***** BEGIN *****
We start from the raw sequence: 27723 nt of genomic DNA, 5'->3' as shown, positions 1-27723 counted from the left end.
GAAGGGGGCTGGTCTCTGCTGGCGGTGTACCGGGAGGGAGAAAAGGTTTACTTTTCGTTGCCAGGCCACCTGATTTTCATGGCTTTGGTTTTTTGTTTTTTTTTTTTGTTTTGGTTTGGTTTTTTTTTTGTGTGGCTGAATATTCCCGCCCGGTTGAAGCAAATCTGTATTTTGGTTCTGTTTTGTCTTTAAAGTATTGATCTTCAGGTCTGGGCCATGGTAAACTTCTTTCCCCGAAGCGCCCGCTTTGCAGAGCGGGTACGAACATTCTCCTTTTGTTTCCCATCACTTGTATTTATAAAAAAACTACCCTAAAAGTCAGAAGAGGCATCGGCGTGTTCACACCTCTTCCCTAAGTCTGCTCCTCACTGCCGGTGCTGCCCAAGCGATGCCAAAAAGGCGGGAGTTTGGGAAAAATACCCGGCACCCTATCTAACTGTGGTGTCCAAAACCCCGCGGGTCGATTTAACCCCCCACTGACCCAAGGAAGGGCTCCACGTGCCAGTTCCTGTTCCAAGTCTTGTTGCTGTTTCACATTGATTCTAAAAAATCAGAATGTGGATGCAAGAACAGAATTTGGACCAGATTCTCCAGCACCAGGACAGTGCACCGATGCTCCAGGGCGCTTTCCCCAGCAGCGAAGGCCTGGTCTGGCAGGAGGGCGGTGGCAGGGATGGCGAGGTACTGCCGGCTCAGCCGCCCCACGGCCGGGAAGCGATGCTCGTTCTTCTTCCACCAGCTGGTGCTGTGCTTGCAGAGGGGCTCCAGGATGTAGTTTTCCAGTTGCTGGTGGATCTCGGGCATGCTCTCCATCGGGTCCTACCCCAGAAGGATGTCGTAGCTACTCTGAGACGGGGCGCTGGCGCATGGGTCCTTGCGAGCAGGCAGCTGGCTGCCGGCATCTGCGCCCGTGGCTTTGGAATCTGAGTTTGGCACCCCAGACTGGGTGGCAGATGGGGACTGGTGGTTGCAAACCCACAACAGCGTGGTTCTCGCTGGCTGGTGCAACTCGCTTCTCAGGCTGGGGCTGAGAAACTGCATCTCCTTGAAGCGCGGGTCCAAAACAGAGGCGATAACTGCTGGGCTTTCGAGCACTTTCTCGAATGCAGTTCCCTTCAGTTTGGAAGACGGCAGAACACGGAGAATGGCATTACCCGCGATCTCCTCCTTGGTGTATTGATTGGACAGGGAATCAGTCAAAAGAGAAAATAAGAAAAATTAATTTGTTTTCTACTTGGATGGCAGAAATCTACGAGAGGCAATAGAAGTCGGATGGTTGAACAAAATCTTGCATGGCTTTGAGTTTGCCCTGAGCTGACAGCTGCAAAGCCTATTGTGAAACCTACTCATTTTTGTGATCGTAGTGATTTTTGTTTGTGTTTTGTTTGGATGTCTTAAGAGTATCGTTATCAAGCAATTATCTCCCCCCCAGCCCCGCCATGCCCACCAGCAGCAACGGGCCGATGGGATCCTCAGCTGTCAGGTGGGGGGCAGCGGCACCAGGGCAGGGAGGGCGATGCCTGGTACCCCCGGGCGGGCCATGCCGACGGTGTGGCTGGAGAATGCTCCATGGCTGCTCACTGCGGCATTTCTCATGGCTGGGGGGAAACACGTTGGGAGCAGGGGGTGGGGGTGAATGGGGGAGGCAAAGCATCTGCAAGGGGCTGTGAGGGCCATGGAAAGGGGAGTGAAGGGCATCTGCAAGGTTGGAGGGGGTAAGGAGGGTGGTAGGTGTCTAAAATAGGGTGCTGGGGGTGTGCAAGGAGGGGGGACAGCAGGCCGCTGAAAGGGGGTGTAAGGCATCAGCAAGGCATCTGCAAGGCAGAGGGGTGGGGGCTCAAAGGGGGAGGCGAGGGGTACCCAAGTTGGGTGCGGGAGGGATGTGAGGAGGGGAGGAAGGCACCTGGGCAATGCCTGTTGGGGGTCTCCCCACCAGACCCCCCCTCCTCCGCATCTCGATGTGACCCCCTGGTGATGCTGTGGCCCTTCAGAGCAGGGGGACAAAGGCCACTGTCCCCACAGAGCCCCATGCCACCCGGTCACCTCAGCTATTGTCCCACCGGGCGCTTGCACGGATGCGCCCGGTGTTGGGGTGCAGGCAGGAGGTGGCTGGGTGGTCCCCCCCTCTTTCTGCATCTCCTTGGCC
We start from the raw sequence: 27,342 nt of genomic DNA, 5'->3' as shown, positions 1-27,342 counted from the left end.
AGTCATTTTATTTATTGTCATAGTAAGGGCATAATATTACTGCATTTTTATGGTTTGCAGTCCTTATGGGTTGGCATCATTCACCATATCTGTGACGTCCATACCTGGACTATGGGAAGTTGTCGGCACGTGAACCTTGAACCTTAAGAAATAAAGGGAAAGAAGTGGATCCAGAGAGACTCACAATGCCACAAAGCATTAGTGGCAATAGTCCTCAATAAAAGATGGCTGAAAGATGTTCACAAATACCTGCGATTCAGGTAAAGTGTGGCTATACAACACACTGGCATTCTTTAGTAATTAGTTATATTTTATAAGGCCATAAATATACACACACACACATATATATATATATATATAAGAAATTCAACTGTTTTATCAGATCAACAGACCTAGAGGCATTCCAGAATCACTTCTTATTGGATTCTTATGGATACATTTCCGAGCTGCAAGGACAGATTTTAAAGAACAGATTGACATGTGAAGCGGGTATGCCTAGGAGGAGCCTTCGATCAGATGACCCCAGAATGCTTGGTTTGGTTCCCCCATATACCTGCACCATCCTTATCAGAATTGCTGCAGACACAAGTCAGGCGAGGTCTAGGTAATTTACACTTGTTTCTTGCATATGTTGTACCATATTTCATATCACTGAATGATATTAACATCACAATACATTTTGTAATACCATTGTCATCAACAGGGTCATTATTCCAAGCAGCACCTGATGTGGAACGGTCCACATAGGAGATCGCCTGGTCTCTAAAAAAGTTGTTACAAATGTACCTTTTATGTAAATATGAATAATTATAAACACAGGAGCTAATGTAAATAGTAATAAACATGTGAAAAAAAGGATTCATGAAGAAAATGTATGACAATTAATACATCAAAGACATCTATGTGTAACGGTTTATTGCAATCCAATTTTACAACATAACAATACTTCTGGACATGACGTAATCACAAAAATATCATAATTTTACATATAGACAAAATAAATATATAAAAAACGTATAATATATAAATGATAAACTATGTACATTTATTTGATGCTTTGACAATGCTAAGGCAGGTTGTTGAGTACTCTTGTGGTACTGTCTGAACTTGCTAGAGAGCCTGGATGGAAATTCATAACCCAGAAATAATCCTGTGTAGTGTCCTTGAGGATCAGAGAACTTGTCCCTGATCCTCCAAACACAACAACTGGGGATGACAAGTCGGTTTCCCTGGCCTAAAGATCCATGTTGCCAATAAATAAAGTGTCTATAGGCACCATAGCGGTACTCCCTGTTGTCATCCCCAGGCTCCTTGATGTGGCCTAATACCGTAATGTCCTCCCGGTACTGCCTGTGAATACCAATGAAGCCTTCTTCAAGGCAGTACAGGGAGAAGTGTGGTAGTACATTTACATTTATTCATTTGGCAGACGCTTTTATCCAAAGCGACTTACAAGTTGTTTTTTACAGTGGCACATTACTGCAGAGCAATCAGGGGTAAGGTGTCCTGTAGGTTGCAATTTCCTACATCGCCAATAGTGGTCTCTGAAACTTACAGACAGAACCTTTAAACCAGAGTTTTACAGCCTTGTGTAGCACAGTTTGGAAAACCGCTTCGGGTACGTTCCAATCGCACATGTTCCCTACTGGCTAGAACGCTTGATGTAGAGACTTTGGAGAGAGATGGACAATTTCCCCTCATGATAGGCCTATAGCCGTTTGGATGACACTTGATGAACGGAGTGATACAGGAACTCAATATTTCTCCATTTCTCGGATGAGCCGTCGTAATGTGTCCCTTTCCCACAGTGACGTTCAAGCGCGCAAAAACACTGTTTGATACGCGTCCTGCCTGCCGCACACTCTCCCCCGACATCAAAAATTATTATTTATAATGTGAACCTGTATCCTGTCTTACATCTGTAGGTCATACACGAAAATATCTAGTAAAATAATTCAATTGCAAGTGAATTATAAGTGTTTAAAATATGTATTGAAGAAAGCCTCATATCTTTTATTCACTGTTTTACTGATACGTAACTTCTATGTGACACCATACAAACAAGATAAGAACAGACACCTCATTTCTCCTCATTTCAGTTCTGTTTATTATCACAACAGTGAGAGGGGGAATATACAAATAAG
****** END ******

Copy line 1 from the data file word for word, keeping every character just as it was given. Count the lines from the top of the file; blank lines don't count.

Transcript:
We start from the raw sequence: 27723 nt of genomic DNA, 5'->3' as shown, positions 1-27723 counted from the left end.